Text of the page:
10-million-year-old star possibly making new planets
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Scientists have discovered that an old star - 176 light years away from Earth - thought to be past its prime may still be creating new planets.
The disk of material surrounding the surprising star called TW Hydrae may be massive enough to make even more planets than we have in our own solar system, NASA said in a statement.
The findings were made using the European Space Agency's Herschel Space Telescope, a mission in which NASA is a participant.
At roughly 10 million years old and 176 light years away, TW Hydrae is relatively close to Earth by astronomical standards.
TW Hydrae is relatively young but, in theory, it is past the age at which giant planets already may have formed.
"We didn't expect to see so much gas around this star," said lead researcher Edwin Bergin of the University of Michigan in Ann Arbor.
"Typically stars of this age have cleared out their surrounding material, but this star still has enough mass to make the equivalent of 50 Jupiters," Bergin said.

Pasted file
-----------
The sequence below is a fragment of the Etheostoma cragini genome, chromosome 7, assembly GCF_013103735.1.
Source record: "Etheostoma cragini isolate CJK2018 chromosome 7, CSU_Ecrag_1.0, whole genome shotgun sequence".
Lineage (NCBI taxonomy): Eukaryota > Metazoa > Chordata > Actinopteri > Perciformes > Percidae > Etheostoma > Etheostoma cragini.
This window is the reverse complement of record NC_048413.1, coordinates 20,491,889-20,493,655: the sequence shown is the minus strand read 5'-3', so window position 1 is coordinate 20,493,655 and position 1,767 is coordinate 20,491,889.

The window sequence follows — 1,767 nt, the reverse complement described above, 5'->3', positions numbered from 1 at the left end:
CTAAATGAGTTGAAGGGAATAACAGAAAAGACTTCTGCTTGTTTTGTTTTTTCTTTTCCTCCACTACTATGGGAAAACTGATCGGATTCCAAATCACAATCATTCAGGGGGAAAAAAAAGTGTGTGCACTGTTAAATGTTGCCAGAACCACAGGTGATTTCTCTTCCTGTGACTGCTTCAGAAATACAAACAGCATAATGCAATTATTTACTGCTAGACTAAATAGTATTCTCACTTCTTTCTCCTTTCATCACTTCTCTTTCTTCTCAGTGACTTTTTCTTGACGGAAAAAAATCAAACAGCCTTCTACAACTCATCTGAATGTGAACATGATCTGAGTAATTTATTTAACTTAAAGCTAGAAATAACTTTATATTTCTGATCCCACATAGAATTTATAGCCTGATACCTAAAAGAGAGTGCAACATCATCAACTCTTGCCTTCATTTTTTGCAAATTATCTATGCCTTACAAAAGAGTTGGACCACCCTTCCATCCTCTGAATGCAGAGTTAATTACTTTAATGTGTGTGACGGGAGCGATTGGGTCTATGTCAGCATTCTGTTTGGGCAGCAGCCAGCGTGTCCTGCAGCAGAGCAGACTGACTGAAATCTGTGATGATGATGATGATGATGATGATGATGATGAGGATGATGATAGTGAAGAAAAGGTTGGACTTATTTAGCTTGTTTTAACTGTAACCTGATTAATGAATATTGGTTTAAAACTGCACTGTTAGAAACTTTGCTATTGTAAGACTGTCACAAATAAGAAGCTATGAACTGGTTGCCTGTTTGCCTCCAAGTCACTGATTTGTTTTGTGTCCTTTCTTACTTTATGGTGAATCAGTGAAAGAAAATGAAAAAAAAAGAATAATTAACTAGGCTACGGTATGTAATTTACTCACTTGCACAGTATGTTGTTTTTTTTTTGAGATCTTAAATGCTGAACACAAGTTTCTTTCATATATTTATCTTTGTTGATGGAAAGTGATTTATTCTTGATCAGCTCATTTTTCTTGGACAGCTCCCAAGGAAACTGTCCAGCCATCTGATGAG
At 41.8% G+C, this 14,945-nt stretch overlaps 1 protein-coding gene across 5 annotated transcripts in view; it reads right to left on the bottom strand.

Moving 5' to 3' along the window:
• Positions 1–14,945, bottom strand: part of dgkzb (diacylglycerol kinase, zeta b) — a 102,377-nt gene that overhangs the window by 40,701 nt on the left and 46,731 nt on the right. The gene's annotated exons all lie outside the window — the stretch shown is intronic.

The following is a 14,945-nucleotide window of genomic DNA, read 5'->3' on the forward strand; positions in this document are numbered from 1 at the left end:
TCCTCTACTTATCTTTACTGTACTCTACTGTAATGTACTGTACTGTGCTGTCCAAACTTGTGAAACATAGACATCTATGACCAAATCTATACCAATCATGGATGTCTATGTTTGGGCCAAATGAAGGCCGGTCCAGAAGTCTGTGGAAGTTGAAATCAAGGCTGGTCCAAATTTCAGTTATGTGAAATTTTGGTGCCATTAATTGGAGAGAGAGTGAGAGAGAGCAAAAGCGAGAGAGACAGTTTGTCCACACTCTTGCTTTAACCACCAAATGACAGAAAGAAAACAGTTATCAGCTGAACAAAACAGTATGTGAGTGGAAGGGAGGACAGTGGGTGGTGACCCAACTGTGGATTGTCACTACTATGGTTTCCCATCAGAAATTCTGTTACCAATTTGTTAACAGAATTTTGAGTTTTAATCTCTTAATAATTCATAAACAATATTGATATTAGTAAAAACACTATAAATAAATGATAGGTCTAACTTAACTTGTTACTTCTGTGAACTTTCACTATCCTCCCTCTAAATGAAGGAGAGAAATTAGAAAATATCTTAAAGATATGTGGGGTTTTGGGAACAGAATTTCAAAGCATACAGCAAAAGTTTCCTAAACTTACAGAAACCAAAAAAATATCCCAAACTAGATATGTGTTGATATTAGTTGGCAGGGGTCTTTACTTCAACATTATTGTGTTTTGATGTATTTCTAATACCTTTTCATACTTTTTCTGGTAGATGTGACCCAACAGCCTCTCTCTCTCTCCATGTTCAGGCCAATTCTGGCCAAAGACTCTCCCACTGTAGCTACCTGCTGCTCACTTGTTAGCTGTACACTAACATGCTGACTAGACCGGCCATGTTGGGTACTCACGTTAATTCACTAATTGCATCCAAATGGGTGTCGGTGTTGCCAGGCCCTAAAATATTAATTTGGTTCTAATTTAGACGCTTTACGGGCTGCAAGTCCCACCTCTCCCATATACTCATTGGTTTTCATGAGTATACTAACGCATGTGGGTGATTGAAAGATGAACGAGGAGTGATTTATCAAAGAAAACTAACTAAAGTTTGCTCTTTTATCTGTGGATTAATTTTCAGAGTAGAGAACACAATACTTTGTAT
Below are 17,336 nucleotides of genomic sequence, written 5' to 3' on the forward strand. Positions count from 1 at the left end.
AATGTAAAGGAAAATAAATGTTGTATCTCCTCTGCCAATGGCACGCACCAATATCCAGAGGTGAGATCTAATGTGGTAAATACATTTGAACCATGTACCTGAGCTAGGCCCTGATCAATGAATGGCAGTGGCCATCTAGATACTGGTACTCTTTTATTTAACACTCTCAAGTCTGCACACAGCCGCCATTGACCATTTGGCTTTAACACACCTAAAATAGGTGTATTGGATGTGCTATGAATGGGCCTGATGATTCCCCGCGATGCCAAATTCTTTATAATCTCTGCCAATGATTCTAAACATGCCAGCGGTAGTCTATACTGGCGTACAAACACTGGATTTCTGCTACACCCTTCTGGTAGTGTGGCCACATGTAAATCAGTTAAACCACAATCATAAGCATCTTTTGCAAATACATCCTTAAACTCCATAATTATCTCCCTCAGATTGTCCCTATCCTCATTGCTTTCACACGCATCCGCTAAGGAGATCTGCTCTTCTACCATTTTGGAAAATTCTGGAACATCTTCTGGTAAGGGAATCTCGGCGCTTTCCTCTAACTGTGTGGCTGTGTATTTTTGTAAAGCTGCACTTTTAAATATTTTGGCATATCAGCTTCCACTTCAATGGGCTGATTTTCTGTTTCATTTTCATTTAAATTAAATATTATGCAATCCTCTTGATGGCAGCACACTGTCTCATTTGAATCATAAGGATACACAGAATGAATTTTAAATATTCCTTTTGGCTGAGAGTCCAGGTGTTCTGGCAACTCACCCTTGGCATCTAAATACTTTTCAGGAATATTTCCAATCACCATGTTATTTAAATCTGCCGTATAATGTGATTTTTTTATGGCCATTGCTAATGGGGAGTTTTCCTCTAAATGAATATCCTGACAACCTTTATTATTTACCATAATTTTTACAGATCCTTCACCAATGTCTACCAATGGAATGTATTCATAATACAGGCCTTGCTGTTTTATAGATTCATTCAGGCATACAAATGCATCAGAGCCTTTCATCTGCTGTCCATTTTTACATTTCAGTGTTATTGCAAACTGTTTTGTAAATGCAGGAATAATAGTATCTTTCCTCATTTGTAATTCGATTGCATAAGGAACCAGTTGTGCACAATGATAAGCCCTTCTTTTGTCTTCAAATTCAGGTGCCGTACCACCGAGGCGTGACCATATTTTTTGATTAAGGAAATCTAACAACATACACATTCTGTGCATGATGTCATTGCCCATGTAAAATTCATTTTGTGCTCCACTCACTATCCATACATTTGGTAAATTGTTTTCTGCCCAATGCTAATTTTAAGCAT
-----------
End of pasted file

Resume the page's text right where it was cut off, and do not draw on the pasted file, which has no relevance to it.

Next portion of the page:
In addition to revealing the peculiar state of the star, the findings also demonstrate a new, more precise method for weighing planet-forming disks.
Previous techniques for assessing the mass were indirect and uncertain. The new method can directly probe the gas that typically goes into making planets.
Planets are born out of material swirling around young stars, and the mass of this material is a key factor controlling their formation. Astronomers did not know before the new study whether the disk around TW Hydrae contained enough material to form new planets similar to our own.
Using Herschel, researchers were able to take a fresh look at the disk with the space telescope to analyse light coming from TW Hydrae and pick out the spectral signature of a gas called hydrogen deuteride.
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